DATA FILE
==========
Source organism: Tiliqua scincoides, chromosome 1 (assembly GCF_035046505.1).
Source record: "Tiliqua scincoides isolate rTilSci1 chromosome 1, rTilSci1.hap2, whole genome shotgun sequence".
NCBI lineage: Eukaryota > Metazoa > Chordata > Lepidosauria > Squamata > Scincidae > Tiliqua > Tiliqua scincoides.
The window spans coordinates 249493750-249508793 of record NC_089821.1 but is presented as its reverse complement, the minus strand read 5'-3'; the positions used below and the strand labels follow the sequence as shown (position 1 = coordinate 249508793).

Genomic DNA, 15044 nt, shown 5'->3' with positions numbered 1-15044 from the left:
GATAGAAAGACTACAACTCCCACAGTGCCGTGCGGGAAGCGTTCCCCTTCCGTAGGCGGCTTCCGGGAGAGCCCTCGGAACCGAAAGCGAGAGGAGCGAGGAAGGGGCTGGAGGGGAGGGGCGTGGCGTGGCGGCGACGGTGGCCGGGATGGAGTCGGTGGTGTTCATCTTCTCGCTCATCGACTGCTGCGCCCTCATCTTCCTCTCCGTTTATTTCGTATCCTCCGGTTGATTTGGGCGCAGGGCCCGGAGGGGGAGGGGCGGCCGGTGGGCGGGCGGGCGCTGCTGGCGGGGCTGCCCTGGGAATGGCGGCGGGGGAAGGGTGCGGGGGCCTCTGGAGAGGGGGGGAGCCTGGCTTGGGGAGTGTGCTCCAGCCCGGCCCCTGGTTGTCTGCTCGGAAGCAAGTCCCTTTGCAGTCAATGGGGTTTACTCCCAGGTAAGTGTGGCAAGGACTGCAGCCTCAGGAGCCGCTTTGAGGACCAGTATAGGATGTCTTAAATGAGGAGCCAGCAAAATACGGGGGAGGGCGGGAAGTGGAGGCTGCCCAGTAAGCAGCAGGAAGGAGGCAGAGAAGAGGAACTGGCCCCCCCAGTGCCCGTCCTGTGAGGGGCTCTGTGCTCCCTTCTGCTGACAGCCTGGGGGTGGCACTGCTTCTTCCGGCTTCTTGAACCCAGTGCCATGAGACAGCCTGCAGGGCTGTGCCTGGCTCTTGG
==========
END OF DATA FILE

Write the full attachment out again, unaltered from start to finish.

Source organism: Tiliqua scincoides, chromosome 1 (assembly GCF_035046505.1).
Source record: "Tiliqua scincoides isolate rTilSci1 chromosome 1, rTilSci1.hap2, whole genome shotgun sequence".
NCBI lineage: Eukaryota > Metazoa > Chordata > Lepidosauria > Squamata > Scincidae > Tiliqua > Tiliqua scincoides.
The window spans coordinates 249493750-249508793 of record NC_089821.1 but is presented as its reverse complement, the minus strand read 5'-3'; the positions used below and the strand labels follow the sequence as shown (position 1 = coordinate 249508793).

Genomic DNA, 15044 nt, shown 5'->3' with positions numbered 1-15044 from the left:
GATAGAAAGACTACAACTCCCACAGTGCCGTGCGGGAAGCGTTCCCCTTCCGTAGGCGGCTTCCGGGAGAGCCCTCGGAACCGAAAGCGAGAGGAGCGAGGAAGGGGCTGGAGGGGAGGGGCGTGGCGTGGCGGCGACGGTGGCCGGGATGGAGTCGGTGGTGTTCATCTTCTCGCTCATCGACTGCTGCGCCCTCATCTTCCTCTCCGTTTATTTCGTATCCTCCGGTTGATTTGGGCGCAGGGCCCGGAGGGGGAGGGGCGGCCGGTGGGCGGGCGGGCGCTGCTGGCGGGGCTGCCCTGGGAATGGCGGCGGGGGAAGGGTGCGGGGGCCTCTGGAGAGGGGGGGAGCCTGGCTTGGGGAGTGTGCTCCAGCCCGGCCCCTGGTTGTCTGCTCGGAAGCAAGTCCCTTTGCAGTCAATGGGGTTTACTCCCAGGTAAGTGTGGCAAGGACTGCAGCCTCAGGAGCCGCTTTGAGGACCAGTATAGGATGTCTTAAATGAGGAGCCAGCAAAATACGGGGGAGGGCGGGAAGTGGAGGCTGCCCAGTAAGCAGCAGGAAGGAGGCAGAGAAGAGGAACTGGCCCCCCCAGTGCCCGTCCTGTGAGGGGCTCTGTGCTCCCTTCTGCTGACAGCCTGGGGGTGGCACTGCTTCTTCCGGCTTCTTGAACCCAGTGCCATGAGACAGCCTGCAGGGCTGTGCCTGGCTCTTGG